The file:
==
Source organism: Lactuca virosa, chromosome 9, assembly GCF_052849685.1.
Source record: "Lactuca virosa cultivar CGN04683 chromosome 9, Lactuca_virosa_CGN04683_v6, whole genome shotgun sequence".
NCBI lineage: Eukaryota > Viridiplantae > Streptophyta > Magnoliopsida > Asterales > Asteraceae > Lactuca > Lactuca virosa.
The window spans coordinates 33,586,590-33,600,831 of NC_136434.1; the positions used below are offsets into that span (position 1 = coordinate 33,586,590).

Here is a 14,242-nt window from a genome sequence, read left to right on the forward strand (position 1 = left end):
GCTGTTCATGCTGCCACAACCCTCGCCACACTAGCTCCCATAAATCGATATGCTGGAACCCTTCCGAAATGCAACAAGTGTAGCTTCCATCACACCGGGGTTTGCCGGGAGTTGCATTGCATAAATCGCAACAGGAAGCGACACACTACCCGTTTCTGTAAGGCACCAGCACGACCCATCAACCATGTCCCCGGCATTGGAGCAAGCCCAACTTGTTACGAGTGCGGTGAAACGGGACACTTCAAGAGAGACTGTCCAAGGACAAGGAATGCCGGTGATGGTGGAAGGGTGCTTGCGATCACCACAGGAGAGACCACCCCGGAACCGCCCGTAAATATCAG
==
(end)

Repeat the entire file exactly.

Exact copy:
Source organism: Lactuca virosa, chromosome 9, assembly GCF_052849685.1.
Source record: "Lactuca virosa cultivar CGN04683 chromosome 9, Lactuca_virosa_CGN04683_v6, whole genome shotgun sequence".
NCBI lineage: Eukaryota > Viridiplantae > Streptophyta > Magnoliopsida > Asterales > Asteraceae > Lactuca > Lactuca virosa.
The window spans coordinates 33,586,590-33,600,831 of NC_136434.1; the positions used below are offsets into that span (position 1 = coordinate 33,586,590).

Here is a 14,242-nt window from a genome sequence, read left to right on the forward strand (position 1 = left end):
GCTGTTCATGCTGCCACAACCCTCGCCACACTAGCTCCCATAAATCGATATGCTGGAACCCTTCCGAAATGCAACAAGTGTAGCTTCCATCACACCGGGGTTTGCCGGGAGTTGCATTGCATAAATCGCAACAGGAAGCGACACACTACCCGTTTCTGTAAGGCACCAGCACGACCCATCAACCATGTCCCCGGCATTGGAGCAAGCCCAACTTGTTACGAGTGCGGTGAAACGGGACACTTCAAGAGAGACTGTCCAAGGACAAGGAATGCCGGTGATGGTGGAAGGGTGCTTGCGATCACCACAGGAGAGACCACCCCGGAACCGCCCGTAAATATCAG